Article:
Photo of Idi Amin, Caption: Uganda's Amin - in trouble? 'Invasion' may ignite turmoil in Uganda

Christian Science Monitor, September 18, 1972

Uganda attained independence from the British Empire in October of 1962 under the leadership of Dr. A. Milton Obote. Although the country experienced a number of political crises under Dr. Obote, Uganda still functioned with a constitutional government that included the participation of Ugandans of both African and Asian heritage. Due to continued political instability, General Idi Amin was able to lead a military coup against the Obote government in January 1971. Although President Amin declared his government “the Second Republic of Uganda,” his regime evolved quickly into a dictatorship.

Amin rarely consulted the ministers of his government before reaching decisions on policies and other political matters. Amin had become convinced that the Asian community in Uganda was exploiting its commercial economy and, in August 1972, the dictator suddenly demanded the exodus of all Ugandans of South Asian descent who did not attain Ugandan citizenship during independence. Amin declared that all residents of Uganda who held a British, Indian, or Pakistani passports must leave Uganda by November 1972.  Eventually, President Amin extended the decree to expel even those who held Ugandan passports while granting special exemptions to certain professionals and government staff.  The response to Amin’s order both within Uganda and globally was one of disbelief.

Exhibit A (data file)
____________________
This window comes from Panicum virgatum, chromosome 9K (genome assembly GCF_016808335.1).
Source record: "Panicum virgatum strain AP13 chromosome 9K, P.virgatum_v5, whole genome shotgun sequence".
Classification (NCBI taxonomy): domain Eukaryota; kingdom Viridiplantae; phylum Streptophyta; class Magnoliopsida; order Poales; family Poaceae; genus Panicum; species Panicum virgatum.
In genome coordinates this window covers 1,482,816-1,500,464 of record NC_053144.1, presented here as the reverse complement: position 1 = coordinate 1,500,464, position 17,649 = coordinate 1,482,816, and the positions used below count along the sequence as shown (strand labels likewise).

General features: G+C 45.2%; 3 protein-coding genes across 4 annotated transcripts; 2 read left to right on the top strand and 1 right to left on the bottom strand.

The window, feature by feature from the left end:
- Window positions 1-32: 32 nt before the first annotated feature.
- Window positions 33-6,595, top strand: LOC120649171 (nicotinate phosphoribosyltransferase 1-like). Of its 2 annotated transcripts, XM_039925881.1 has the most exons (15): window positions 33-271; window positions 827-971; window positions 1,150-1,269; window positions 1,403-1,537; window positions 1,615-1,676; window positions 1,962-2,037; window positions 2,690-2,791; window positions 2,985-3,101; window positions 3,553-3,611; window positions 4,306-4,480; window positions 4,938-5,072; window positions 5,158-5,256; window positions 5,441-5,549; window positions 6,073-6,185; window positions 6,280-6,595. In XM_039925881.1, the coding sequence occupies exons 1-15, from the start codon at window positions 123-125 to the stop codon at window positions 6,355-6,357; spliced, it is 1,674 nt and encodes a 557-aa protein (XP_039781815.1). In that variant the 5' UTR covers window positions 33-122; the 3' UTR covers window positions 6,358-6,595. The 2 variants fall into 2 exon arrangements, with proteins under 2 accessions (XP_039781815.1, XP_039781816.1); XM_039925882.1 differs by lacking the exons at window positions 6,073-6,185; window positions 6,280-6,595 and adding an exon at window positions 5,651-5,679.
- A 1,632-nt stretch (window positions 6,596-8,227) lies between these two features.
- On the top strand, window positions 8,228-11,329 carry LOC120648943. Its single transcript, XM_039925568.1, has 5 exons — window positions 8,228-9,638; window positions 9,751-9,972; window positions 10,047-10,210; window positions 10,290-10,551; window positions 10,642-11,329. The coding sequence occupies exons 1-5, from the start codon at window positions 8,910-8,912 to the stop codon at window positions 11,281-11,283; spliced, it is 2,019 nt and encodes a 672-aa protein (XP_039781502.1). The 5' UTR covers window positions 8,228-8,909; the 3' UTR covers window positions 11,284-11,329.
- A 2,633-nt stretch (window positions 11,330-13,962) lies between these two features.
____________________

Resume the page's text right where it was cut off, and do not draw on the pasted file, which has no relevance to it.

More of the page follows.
Photo of Ugandan military officers with their guns drawn. Uganda Argus Newspaper, January 1971

Uganda Argus, January 1971.

The response to Amin’s order both within Uganda and globally was one of disbelief. As the threat remained unchanged, the global community began to realize the seriousness of Amin’s order. Responding to a British request for assistance and a humanitarian impulse, Canada was one of the first to act, opening its borders to approximately 8,000 Ugandan Asian refugees between 1972 and 1974. Eventually, other countries came to their aid as well. South Asians from Uganda were forced to start new lives in countries such as India, Pakistan, Kenya, Malawi, United Kingdom and the United States. Ultimately, the resettlement initiative in Canada was celebrated as a success by the Canadian government, the United Nations, and the Ugandan Asian refugee community now living in Canada.

Banner photo: Ben Nelms